The scope of the tests is still the subject of controversy however.  Oettinger is pushing for simulated responses to terror attacks and plane crashes to be undertaken as part of the exercise, while regulators from the nuclear nations want to limit them to natural disasters.  “These tests should be comprehensive and include the widest range of scenarios, natural and man-made, focusing on their possible impact on the plants’ functioning systems”, Jose Manuel Barroso said on May 11th.  It shows clearly the interaction between nuclear safety and nuclear security, both for the public opinion and the political leaders.

An agreement was found however.  Government ministers and officials from nearly 30 nuclear energy producing countries called on June 7th for safety tests on all reactors, after the disaster at Fukushima plant sparked concern over standards.  In addition to finding a consensus on stress tests of nuclear safety, the ministers and officials also agreed on the need to reinforce the IAEA’s role on nuclear safety.  “The Fukushima accident in Japan shook us all and the need arose very quickly to draw lessons, to improve and lift our standards and cooperation on nuclear safety”, French Environment Minister Nathalie Kosciusko-Morizet said after the conference she chaired.  She was followed by German Deputy Environment Minister, Ursula Heinen-Esser who stated that “Stress test or resilience tests are a first priority to identify vulnerabilities”.

Conclusion

 

In a conclusion, we may summarize a few questions that remain unsolved, and that EU political leaders may have to face in the near future:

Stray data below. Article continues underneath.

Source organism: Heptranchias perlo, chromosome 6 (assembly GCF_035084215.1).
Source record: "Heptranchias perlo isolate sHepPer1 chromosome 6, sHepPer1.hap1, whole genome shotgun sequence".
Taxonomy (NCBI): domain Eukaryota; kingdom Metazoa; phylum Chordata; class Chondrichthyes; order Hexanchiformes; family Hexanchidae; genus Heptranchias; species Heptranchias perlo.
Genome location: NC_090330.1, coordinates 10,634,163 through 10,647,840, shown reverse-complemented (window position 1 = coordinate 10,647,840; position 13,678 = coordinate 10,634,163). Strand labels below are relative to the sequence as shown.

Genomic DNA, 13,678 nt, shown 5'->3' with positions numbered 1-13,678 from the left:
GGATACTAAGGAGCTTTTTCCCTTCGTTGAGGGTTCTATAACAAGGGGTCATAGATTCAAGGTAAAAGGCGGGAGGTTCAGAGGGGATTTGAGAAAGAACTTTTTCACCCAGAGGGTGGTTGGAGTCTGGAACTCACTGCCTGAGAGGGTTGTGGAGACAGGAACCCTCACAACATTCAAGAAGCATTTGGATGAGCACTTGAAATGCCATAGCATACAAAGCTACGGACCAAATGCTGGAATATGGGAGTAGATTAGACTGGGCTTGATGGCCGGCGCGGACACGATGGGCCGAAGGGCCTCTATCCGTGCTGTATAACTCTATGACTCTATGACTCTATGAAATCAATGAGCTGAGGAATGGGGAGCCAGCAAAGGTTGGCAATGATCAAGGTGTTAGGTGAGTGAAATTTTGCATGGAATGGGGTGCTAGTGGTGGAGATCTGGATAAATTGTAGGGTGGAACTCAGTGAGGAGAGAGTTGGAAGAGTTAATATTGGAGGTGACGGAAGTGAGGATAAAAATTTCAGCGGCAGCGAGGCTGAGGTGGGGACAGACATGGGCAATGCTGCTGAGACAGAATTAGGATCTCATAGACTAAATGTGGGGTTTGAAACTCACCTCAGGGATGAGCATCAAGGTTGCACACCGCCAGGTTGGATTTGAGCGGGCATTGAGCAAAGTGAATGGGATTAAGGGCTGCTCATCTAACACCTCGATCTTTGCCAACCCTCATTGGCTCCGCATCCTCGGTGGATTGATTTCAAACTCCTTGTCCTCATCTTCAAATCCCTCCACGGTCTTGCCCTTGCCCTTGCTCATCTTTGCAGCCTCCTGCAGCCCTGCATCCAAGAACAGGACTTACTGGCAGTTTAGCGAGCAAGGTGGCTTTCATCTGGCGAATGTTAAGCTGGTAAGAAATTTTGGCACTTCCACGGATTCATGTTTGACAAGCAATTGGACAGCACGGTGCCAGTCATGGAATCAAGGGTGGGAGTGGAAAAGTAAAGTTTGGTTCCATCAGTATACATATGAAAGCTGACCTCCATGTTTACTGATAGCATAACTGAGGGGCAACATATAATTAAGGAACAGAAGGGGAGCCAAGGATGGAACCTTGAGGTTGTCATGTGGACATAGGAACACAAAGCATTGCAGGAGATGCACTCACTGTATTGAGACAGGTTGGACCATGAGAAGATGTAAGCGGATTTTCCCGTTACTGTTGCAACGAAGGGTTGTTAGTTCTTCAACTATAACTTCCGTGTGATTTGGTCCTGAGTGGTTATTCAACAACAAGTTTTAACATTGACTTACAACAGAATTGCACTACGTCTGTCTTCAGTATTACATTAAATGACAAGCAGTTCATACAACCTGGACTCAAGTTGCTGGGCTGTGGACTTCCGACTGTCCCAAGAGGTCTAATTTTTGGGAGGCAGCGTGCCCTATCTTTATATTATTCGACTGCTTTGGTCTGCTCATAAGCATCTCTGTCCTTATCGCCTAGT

1. What will be the EU position if more countries decide to follow the German example?  At what point shall we consider that the nuclear renaissance is disputed in Europe?
  2. What are the chances for success in Germany’s search for renewable energies? And what will be the German position if it does not work as efficiently as planned?
  3. How solid is the agreement on stress tests?  Are some countries likely to call for a revised agreement, in order to push harder or, on the other side, reduce it?
  4. What will be France’s position if the Green party has a high score in 2012 and pressures a potential socialist government? And what if a referendum was confirming the public opinion’s fear, like in Italy in 1987?
  5. More generally, is the divergence on nuclear energy symptomatic of the problems the EU members face, or an isolated and specific case?

 

 

 

 



* Professor of Political Science at Hallym University (Chuncheon, Korea), and Associate-research fellow at the Paris-based Institute of International and Strategic relations (IRIS).  He is also associate-director, Security and Defense, at the Raoul-Dandurand Chair in Strategic and Diplomatic Studies (Université du Québec à Montréal, Canada) and chief editor of the French quarterly Monde chinois, nouvelle Asie.